Photography can be inspired by so many things … people, experiences, sights and sounds – and what better way to showcase this, than with a special travel experience? Talented local photographer Wanda Amos recently journeyed to India, and her amazing photos share the story of her visit in a way words would fail to achieve …
Hi Wanda. Where did your interest in photography begin?
I can remember Mum and my aunts having Kodak Box Brownies, and it was always fun hamming it up for the camera. Dad gave me his Agfa camera with a 120 film, and I was amazed at the quality of the photos compared to the popular Instamatics of the 1960s.
What have been some of the best lessons you’ve ever learned “behind the lens” about capturing great images?
The camera/lens is only a small part of getting an eye catching image – it is mainly the eyes and mind behind the lens, and sometimes good timing.
Friendly interaction between you and your subjects nearly always produces better photos.
Landscape photography takes planning, patience and often getting out of bed early in the morning – all skills I have had to work on!
What photography clubs/groups are you a member of, and how have these groups helped hone your skill?
I had used point and shoot cameras for many years of travel. I came home from Ireland in 2008, looked at my photos and just had this idea I could do better – I picked up the local newspaper, and there was advert for club night at Forster Digital Photo Club … it was serendipity, really.
Club photography fosters information and interaction between members; the competitions system inspires you to develop skills in seeing and capturing that image, and the critique of judges and fellow members provides another outlet for learning.
I also belong to Mosman Camera Club and several photography groups on the ‘net.
You recently travelled to India. Tell us a bit about the trip … How long were you away, and what areas did you travel to?
I did a three week road trip in March across northern India from Varanasi, Agra – home of the Taj Mahal, the colourful deserts and cities of Rajasthan, to Gujarat state in the west.
The group of 12 was led by two professional photographers – Malcolm Fackender was one with whom I have travelled before. He gets you to places and gives you the best opportunities of getting the photo.
It was a great opportunity for people and architectural photography and meeting locals.
What are some of your favourite memories from the trip?
The sights, sounds and smells of Varanasi – the masses of colourful people, their customs and daily life lived out on the steps and backstreets beside the river Ganges.
The country life in Gujarat, staying in a mud hut eco-village – we spent time with nomadic herders of camels, goats and sheep … Also the gypsy-like workers who form camps on the outskirts of the cotton fields, where they work as pickers, plus in the local towns selling trinkets, snake remedies and as fortune tellers.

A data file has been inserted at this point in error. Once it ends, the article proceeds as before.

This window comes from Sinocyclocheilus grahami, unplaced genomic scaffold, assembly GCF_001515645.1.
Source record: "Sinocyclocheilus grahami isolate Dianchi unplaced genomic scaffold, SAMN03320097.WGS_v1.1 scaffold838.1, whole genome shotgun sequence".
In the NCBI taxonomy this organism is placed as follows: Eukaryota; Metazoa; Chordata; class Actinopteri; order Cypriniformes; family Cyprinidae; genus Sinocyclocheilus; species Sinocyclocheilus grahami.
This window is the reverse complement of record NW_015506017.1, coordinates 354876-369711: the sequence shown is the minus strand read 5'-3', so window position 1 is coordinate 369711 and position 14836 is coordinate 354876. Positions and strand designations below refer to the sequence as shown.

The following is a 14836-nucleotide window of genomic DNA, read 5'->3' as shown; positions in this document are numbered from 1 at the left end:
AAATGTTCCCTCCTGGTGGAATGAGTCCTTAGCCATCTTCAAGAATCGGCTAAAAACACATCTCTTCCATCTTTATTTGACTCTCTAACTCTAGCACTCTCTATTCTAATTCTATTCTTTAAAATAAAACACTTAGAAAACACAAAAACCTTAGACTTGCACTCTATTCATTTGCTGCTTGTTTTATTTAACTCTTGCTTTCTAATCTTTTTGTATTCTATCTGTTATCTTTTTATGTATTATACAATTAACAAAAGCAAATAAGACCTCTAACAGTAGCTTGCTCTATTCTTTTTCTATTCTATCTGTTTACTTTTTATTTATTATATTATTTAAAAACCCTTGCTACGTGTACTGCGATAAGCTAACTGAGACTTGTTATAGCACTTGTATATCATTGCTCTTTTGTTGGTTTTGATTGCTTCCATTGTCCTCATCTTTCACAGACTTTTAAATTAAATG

Nearby, the Rann of Kutch is a wildlife reserve for migrating birds including flamingos and cranes; plus, the Salt Farms – the monsoon floods are drained from the desert, leaving saltpans. Really hard work is required to harvest the salt.
Seeing the Taj Mahal at sunrise and trying to capture the different angles and light on this amazing piece of architecture.
The smiles and friendliness of the people – often so happy to have their photo taken and then see the results on the back of your camera.
The food from farms, to markets, to the table! And that Rose Petal Lassi in Udaipar was to die for!
The scary traffic! It was like being on a two way roller coaster that was often on the same track not only with other vehicles and bikes, but people, cows, goats, camels and elephants all contributed to the traffic hazards. Our driver said to drive in India you need good eyesight, good brakes, good horn, and good luck.
What do you feel were some of the greatest contrasts between the daily life you experienced in India, and your own life in the Manning-Great Lakes?
A total contrast – we have so much in material possessions; they have so little. The lack of obvious conflict in a society that lives so close to each other, even on the roads. The customs and religion (Hindu, Moslem, Buddhist) that seem to be a part of everyday life.
Why would you encourage others to visit this country … and what are some tips you can give about the best camera gear to take with them?
It is country that will overwhelm you with the friendliness, colour and culture and of course, the delicious food.
The best camera to take is the one you are familiar with, so you don’t miss those opportunities that are gone in an instant. If you are into architecture, make the most of it with a wide angle lens.
I use the mirrorless system Fujifilm X T1 and E1 with various lenses. My favourite lens is a 35 mm f1.2 prime lens, which is perfect for street and candid people shoots.
Where can we see more samples of your photography or find out more about you?
On Facebook: https://www.facebook.com/amosMwanda
Or my Haiku poetry (my other passion) on https://www.facebook.com/haiku.wandarings